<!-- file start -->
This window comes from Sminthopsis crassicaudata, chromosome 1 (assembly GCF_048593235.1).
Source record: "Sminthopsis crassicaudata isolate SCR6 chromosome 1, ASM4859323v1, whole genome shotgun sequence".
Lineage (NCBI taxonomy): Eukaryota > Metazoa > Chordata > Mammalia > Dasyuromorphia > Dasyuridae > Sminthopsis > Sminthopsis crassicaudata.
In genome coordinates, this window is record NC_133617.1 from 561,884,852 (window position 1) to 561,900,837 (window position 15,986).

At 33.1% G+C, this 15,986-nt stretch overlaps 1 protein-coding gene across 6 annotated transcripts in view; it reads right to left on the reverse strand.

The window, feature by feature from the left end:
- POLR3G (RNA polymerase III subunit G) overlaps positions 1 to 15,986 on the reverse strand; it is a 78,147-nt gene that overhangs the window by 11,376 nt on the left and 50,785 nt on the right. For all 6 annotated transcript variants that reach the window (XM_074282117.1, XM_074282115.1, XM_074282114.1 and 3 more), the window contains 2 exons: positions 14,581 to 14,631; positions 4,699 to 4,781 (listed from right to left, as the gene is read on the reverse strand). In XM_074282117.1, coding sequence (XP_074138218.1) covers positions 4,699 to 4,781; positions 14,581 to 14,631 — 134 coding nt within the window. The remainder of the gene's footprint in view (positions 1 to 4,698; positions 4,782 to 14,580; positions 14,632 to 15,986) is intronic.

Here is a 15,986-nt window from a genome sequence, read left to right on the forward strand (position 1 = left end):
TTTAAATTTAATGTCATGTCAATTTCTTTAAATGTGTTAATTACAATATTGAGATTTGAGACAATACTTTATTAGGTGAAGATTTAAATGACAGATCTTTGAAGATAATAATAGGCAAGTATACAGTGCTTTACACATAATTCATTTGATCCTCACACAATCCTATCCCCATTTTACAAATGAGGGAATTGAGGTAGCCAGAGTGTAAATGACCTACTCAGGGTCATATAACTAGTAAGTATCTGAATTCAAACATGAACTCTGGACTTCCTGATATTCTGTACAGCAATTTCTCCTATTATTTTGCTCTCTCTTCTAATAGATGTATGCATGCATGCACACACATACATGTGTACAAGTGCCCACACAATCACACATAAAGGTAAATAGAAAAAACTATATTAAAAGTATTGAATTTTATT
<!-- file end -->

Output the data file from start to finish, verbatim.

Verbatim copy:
This window comes from Sminthopsis crassicaudata, chromosome 1 (assembly GCF_048593235.1).
Source record: "Sminthopsis crassicaudata isolate SCR6 chromosome 1, ASM4859323v1, whole genome shotgun sequence".
Lineage (NCBI taxonomy): Eukaryota > Metazoa > Chordata > Mammalia > Dasyuromorphia > Dasyuridae > Sminthopsis > Sminthopsis crassicaudata.
In genome coordinates, this window is record NC_133617.1 from 561,884,852 (window position 1) to 561,900,837 (window position 15,986).

At 33.1% G+C, this 15,986-nt stretch overlaps 1 protein-coding gene across 6 annotated transcripts in view; it reads right to left on the reverse strand.

The window, feature by feature from the left end:
- POLR3G (RNA polymerase III subunit G) overlaps positions 1 to 15,986 on the reverse strand; it is a 78,147-nt gene that overhangs the window by 11,376 nt on the left and 50,785 nt on the right. For all 6 annotated transcript variants that reach the window (XM_074282117.1, XM_074282115.1, XM_074282114.1 and 3 more), the window contains 2 exons: positions 14,581 to 14,631; positions 4,699 to 4,781 (listed from right to left, as the gene is read on the reverse strand). In XM_074282117.1, coding sequence (XP_074138218.1) covers positions 4,699 to 4,781; positions 14,581 to 14,631 — 134 coding nt within the window. The remainder of the gene's footprint in view (positions 1 to 4,698; positions 4,782 to 14,580; positions 14,632 to 15,986) is intronic.

Here is a 15,986-nt window from a genome sequence, read left to right on the forward strand (position 1 = left end):
TTTAAATTTAATGTCATGTCAATTTCTTTAAATGTGTTAATTACAATATTGAGATTTGAGACAATACTTTATTAGGTGAAGATTTAAATGACAGATCTTTGAAGATAATAATAGGCAAGTATACAGTGCTTTACACATAATTCATTTGATCCTCACACAATCCTATCCCCATTTTACAAATGAGGGAATTGAGGTAGCCAGAGTGTAAATGACCTACTCAGGGTCATATAACTAGTAAGTATCTGAATTCAAACATGAACTCTGGACTTCCTGATATTCTGTACAGCAATTTCTCCTATTATTTTGCTCTCTCTTCTAATAGATGTATGCATGCATGCACACACATACATGTGTACAAGTGCCCACACAATCACACATAAAGGTAAATAGAAAAAACTATATTAAAAGTATTGAATTTTATT